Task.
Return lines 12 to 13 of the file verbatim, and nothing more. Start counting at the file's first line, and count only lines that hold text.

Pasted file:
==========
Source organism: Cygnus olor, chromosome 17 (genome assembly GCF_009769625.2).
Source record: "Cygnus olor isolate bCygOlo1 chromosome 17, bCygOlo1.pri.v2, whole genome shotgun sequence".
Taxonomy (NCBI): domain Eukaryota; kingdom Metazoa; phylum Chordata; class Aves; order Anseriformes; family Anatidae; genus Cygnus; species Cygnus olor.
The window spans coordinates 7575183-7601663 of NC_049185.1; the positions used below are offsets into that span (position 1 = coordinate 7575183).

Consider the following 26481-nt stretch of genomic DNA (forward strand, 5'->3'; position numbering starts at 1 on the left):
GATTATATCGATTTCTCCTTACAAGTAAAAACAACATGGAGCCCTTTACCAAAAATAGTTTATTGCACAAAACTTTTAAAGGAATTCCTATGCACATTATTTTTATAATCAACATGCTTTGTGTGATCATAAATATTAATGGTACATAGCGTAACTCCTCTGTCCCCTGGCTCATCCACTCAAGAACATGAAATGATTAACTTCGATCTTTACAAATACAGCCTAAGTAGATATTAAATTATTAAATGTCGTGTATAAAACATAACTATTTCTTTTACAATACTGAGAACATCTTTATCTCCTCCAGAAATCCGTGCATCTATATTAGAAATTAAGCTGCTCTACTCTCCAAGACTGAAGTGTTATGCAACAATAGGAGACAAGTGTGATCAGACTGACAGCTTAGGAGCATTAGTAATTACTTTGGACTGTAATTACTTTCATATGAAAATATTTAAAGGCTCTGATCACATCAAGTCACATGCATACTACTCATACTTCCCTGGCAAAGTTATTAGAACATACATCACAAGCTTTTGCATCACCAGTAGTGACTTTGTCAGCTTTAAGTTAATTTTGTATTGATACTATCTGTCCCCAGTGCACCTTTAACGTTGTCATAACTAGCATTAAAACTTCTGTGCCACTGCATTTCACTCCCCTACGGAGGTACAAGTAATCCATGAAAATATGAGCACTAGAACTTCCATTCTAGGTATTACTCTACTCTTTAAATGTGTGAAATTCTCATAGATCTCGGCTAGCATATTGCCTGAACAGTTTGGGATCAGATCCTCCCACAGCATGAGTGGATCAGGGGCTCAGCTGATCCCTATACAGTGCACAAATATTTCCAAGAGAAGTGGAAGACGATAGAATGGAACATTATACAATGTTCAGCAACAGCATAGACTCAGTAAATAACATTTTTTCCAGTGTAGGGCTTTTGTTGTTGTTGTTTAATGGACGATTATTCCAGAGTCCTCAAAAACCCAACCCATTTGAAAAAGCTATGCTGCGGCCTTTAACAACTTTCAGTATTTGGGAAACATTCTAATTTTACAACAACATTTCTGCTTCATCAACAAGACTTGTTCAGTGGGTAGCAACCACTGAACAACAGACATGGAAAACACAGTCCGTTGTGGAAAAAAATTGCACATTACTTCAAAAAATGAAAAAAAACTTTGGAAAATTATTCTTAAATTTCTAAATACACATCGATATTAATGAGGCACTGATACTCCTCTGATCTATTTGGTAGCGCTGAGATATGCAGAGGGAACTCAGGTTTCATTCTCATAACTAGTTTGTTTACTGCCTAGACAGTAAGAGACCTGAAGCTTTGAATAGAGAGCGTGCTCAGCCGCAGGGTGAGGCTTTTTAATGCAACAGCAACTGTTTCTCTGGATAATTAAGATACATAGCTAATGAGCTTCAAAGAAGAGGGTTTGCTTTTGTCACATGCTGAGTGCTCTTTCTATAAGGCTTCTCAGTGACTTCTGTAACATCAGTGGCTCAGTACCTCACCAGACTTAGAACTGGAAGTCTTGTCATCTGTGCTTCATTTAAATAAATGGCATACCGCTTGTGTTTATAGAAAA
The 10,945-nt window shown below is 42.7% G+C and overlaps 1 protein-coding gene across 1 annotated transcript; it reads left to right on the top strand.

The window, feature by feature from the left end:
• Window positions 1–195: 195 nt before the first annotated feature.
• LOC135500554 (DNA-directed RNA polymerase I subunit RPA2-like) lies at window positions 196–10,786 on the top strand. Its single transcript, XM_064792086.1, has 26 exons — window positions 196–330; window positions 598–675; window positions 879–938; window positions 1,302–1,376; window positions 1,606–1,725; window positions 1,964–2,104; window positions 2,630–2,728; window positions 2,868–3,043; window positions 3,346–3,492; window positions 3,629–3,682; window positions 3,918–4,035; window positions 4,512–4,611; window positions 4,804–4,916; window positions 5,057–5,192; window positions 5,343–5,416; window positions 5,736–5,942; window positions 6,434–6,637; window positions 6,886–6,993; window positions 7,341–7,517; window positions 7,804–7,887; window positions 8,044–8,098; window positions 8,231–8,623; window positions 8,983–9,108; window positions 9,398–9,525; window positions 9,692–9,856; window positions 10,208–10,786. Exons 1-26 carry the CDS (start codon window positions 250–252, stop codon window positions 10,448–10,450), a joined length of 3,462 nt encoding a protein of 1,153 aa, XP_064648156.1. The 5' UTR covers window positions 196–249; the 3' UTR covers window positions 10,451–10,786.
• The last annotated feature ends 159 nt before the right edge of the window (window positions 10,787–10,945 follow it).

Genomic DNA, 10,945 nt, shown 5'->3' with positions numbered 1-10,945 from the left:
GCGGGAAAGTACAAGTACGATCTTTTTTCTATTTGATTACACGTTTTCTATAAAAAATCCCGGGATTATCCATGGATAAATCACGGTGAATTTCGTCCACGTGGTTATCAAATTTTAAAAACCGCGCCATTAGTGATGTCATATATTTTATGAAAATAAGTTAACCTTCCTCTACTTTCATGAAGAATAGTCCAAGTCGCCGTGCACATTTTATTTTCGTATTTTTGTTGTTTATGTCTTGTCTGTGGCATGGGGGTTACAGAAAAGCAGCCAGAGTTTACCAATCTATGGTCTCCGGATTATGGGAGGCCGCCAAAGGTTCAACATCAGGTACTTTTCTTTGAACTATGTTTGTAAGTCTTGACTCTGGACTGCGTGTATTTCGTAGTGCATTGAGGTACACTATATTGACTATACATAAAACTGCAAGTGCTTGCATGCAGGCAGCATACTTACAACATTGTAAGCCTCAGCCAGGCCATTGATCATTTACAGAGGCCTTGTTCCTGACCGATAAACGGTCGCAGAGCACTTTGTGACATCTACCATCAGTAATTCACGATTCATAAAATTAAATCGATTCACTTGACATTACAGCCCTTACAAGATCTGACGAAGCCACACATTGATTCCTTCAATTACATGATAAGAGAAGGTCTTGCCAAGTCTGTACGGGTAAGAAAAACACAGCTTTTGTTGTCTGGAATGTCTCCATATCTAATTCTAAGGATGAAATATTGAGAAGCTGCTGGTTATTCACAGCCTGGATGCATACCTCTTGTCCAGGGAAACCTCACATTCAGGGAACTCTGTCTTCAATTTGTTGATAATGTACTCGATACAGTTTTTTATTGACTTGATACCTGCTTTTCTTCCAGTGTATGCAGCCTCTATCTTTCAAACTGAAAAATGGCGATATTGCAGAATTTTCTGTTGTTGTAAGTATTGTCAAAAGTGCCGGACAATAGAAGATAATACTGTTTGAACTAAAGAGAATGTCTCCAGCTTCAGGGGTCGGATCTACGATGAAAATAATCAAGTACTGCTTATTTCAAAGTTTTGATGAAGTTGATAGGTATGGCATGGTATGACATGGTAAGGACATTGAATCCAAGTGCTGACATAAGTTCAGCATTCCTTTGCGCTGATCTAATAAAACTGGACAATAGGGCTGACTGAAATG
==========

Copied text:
Genomic DNA, 10,945 nt, shown 5'->3' with positions numbered 1-10,945 from the left:
GCGGGAAAGTACAAGTACGATCTTTTTTCTATTTGATTACACGTTTTCTATAAAAAATCCCGGGATTATCCATGGATAAATCACGGTGAATTTCGTCCACGTGGTTATCAAATTTTAAAAACCGCGCCATTAGTGATGTCATATATTTTATGAAAATAAGTTAACCTTCCTCTACTTTCATGAAGAATAGTCCAAGTCGCCGTGCACATTTTATTTTCGTATTTTTGTTGTTTATGTCTTGTCTGTGGCATGGGGGTTACAGAAAAGCAGCCAGAGTTTACCAATCTATGGTCTCCGGATTATGGGAGGCCGCCAAAGGTTCAACATCAGGTACTTTTCTTTGAACTATGTTTGTAAGTCTTGACTCTGGACTGCGTGTATTTCGTAGTGCATTGAGGTACACTATATTGACTATACATAAAACTGCAAGTGCTTGCATGCAGGCAGCATACTTACAACATTGTAAGCCTCAGCCAGGCCATTGATCATTTACAGAGGCCTTGTTCCTGACCGATAAACGGTCGCAGAGCACTTTGTGACATCTACCATCAGTAATTCACGATTCATAAAATTAAATCGATTCACTTGACATTACAGCCCTTACAAGATCTGACGAAGCCACACATTGATTCCTTCAATTACATGATAAGAGAAGGTCTTGCCAAGTCTGTACGGGTAAGAAAAACACAGCTTTTGTTGTCTGGAATGTCTCCATATCTAATTCTAAGGATGAAATATTGAGAAGCTGCTGGTTATTCACAGCCTGGATGCATACCTCTTGTCCAGGGAAACCTCACATTCAGGGAACTCTGTCTTCAATTTGTTGATAATGTACTCGATACAGTTTTTTATTGACTTGATACCTGCTTTTCTTCCAGTGTATGCAGCCTCTATCTTTCAAACTGAAAAATGGCGATATTGCAGAATTTTCTGTTGTTGTAAGTATTGTCAAAAGTGCCGGACAATAGAAGATAATACTGTTTGAACTAAAGAGAATGTCTCCAGCTTCAGGGGTCGGATCTACGATGAAAATAATCAAGTACTGCTTATTTCAAAGTTTTGATGAAGTTGATAGGTATGGCATGGTATGACATGGTAAGGACATTGAATCCAAGTGCTGACATAAGTTCAGCATTCCTTTGCGCTGATCTAATAAAACTGGACAATAGGGCTGACTGAAATG